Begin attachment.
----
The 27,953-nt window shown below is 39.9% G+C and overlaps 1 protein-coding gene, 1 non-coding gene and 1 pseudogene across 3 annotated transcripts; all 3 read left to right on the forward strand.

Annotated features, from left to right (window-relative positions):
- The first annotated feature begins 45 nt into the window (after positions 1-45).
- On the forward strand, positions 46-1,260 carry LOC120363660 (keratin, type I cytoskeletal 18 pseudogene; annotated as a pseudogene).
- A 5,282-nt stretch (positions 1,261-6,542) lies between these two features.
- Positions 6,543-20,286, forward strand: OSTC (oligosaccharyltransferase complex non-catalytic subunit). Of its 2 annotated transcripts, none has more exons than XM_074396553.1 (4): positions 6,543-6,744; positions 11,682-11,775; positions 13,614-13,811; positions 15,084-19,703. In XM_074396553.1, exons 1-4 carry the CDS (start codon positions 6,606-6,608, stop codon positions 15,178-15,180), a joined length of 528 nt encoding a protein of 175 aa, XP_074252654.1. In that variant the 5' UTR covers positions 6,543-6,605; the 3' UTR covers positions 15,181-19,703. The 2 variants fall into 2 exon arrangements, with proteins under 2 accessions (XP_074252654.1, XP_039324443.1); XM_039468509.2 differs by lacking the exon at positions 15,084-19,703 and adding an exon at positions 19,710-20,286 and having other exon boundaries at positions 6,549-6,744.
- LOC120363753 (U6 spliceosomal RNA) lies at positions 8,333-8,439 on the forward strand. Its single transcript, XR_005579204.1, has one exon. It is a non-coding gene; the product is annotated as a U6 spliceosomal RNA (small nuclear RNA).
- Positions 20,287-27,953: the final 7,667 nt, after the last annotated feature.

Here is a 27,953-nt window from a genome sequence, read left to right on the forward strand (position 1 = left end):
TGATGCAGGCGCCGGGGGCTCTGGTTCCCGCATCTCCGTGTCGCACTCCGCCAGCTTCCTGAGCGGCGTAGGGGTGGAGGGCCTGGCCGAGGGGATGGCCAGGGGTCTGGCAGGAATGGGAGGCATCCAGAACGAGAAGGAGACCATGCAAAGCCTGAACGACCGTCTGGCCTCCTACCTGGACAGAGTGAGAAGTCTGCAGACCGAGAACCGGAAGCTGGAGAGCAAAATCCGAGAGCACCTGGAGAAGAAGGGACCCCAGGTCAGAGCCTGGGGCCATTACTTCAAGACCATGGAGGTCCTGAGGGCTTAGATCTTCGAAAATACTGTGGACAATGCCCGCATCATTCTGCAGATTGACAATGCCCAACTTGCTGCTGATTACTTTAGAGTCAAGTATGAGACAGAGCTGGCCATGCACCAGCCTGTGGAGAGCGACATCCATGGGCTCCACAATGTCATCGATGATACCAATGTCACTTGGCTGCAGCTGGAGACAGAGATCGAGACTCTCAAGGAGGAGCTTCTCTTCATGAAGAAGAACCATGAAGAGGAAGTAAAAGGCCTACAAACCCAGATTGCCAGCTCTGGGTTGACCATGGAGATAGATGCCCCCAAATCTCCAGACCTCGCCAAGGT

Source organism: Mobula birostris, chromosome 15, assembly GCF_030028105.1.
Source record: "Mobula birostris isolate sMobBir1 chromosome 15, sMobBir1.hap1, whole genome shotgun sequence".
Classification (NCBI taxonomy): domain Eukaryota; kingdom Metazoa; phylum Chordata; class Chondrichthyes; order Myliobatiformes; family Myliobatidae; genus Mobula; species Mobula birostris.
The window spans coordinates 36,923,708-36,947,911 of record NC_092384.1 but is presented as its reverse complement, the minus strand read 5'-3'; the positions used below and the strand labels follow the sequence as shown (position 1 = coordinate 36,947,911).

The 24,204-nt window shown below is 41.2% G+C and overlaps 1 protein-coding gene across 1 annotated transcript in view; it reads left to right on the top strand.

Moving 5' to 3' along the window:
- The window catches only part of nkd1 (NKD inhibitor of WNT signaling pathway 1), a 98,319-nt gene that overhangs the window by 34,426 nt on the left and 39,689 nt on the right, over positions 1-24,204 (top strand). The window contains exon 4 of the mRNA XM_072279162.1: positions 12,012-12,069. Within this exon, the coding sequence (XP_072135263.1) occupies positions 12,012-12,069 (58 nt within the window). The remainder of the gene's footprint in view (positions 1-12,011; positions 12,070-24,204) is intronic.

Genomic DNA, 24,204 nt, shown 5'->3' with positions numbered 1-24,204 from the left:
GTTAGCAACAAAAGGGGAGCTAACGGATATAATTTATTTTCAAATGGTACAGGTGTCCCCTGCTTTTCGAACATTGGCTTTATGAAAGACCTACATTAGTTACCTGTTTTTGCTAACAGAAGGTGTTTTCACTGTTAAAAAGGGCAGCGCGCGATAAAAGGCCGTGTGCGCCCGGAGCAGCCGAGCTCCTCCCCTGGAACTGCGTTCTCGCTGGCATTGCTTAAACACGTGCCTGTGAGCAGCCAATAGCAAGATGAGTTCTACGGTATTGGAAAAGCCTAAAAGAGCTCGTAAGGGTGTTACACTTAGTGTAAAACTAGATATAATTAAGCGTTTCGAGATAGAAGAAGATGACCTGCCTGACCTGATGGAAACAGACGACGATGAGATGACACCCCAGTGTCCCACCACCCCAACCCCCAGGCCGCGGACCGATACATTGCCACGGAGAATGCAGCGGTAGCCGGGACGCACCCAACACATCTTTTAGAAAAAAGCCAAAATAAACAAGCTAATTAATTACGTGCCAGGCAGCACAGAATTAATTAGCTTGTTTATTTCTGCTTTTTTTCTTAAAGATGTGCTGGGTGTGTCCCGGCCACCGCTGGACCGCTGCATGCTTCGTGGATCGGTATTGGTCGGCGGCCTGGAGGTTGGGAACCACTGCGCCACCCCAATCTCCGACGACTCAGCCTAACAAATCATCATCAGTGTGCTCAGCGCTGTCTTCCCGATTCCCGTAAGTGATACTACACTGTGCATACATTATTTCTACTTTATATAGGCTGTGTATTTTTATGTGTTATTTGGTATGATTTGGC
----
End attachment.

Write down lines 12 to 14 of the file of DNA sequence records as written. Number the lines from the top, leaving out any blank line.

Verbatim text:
Source record: "Mobula birostris isolate sMobBir1 chromosome 15, sMobBir1.hap1, whole genome shotgun sequence".
Classification (NCBI taxonomy): domain Eukaryota; kingdom Metazoa; phylum Chordata; class Chondrichthyes; order Myliobatiformes; family Myliobatidae; genus Mobula; species Mobula birostris.
The window spans coordinates 36,923,708-36,947,911 of record NC_092384.1 but is presented as its reverse complement, the minus strand read 5'-3'; the positions used below and the strand labels follow the sequence as shown (position 1 = coordinate 36,947,911).